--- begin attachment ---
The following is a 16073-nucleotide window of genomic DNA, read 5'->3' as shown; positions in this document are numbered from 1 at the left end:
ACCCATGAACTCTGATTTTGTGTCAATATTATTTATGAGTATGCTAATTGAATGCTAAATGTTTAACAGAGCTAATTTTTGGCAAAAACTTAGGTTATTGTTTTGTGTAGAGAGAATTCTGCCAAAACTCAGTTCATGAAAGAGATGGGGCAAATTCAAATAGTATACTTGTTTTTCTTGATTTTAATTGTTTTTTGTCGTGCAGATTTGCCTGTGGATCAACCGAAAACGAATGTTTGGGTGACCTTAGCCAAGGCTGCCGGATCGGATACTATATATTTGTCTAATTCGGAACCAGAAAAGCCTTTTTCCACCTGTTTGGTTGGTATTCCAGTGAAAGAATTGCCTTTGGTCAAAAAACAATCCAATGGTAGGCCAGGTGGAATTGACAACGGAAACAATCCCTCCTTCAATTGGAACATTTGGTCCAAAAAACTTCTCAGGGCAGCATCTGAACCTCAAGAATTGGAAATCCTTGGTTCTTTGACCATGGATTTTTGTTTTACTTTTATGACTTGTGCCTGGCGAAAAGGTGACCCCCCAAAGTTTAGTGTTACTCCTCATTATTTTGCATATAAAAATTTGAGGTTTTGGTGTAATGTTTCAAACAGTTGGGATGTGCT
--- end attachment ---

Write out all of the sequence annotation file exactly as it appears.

The following is a 16073-nucleotide window of genomic DNA, read 5'->3' as shown; positions in this document are numbered from 1 at the left end:
ACCCATGAACTCTGATTTTGTGTCAATATTATTTATGAGTATGCTAATTGAATGCTAAATGTTTAACAGAGCTAATTTTTGGCAAAAACTTAGGTTATTGTTTTGTGTAGAGAGAATTCTGCCAAAACTCAGTTCATGAAAGAGATGGGGCAAATTCAAATAGTATACTTGTTTTTCTTGATTTTAATTGTTTTTTGTCGTGCAGATTTGCCTGTGGATCAACCGAAAACGAATGTTTGGGTGACCTTAGCCAAGGCTGCCGGATCGGATACTATATATTTGTCTAATTCGGAACCAGAAAAGCCTTTTTCCACCTGTTTGGTTGGTATTCCAGTGAAAGAATTGCCTTTGGTCAAAAAACAATCCAATGGTAGGCCAGGTGGAATTGACAACGGAAACAATCCCTCCTTCAATTGGAACATTTGGTCCAAAAAACTTCTCAGGGCAGCATCTGAACCTCAAGAATTGGAAATCCTTGGTTCTTTGACCATGGATTTTTGTTTTACTTTTATGACTTGTGCCTGGCGAAAAGGTGACCCCCCAAAGTTTAGTGTTACTCCTCATTATTTTGCATATAAAAATTTGAGGTTTTGGTGTAATGTTTCAAACAGTTGGGATGTGCT